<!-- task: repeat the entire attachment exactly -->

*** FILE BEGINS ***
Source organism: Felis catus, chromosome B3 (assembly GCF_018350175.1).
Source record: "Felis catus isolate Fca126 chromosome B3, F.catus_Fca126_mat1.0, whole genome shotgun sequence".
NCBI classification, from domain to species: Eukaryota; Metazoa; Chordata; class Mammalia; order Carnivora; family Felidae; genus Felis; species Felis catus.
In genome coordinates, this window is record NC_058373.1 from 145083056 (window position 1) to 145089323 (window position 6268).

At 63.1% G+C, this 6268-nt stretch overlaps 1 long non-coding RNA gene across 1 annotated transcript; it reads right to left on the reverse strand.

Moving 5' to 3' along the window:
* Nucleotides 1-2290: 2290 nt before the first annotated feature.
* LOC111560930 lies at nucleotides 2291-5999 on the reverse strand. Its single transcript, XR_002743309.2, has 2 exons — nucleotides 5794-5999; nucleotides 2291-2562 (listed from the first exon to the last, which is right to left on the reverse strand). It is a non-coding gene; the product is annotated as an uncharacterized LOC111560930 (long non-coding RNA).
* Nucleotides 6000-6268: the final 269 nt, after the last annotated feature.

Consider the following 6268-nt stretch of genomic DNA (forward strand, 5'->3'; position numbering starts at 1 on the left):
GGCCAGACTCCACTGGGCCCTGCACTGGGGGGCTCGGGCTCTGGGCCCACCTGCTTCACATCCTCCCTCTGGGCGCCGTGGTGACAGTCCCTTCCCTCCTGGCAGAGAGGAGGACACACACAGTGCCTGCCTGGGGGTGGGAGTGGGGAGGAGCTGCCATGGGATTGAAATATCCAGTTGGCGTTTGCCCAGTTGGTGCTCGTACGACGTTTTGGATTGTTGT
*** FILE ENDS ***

Source organism: Felis catus, chromosome B3 (assembly GCF_018350175.1).
Source record: "Felis catus isolate Fca126 chromosome B3, F.catus_Fca126_mat1.0, whole genome shotgun sequence".
NCBI classification, from domain to species: Eukaryota; Metazoa; Chordata; class Mammalia; order Carnivora; family Felidae; genus Felis; species Felis catus.
In genome coordinates, this window is record NC_058373.1 from 145083056 (window position 1) to 145089323 (window position 6268).

At 63.1% G+C, this 6268-nt stretch overlaps 1 long non-coding RNA gene across 1 annotated transcript; it reads right to left on the reverse strand.

Moving 5' to 3' along the window:
* Nucleotides 1-2290: 2290 nt before the first annotated feature.
* LOC111560930 lies at nucleotides 2291-5999 on the reverse strand. Its single transcript, XR_002743309.2, has 2 exons — nucleotides 5794-5999; nucleotides 2291-2562 (listed from the first exon to the last, which is right to left on the reverse strand). It is a non-coding gene; the product is annotated as an uncharacterized LOC111560930 (long non-coding RNA).
* Nucleotides 6000-6268: the final 269 nt, after the last annotated feature.

Consider the following 6268-nt stretch of genomic DNA (forward strand, 5'->3'; position numbering starts at 1 on the left):
GGCCAGACTCCACTGGGCCCTGCACTGGGGGGCTCGGGCTCTGGGCCCACCTGCTTCACATCCTCCCTCTGGGCGCCGTGGTGACAGTCCCTTCCCTCCTGGCAGAGAGGAGGACACACACAGTGCCTGCCTGGGGGTGGGAGTGGGGAGGAGCTGCCATGGGATTGAAATATCCAGTTGGCGTTTGCCCAGTTGGTGCTCGTACGACGTTTTGGATTGTTGT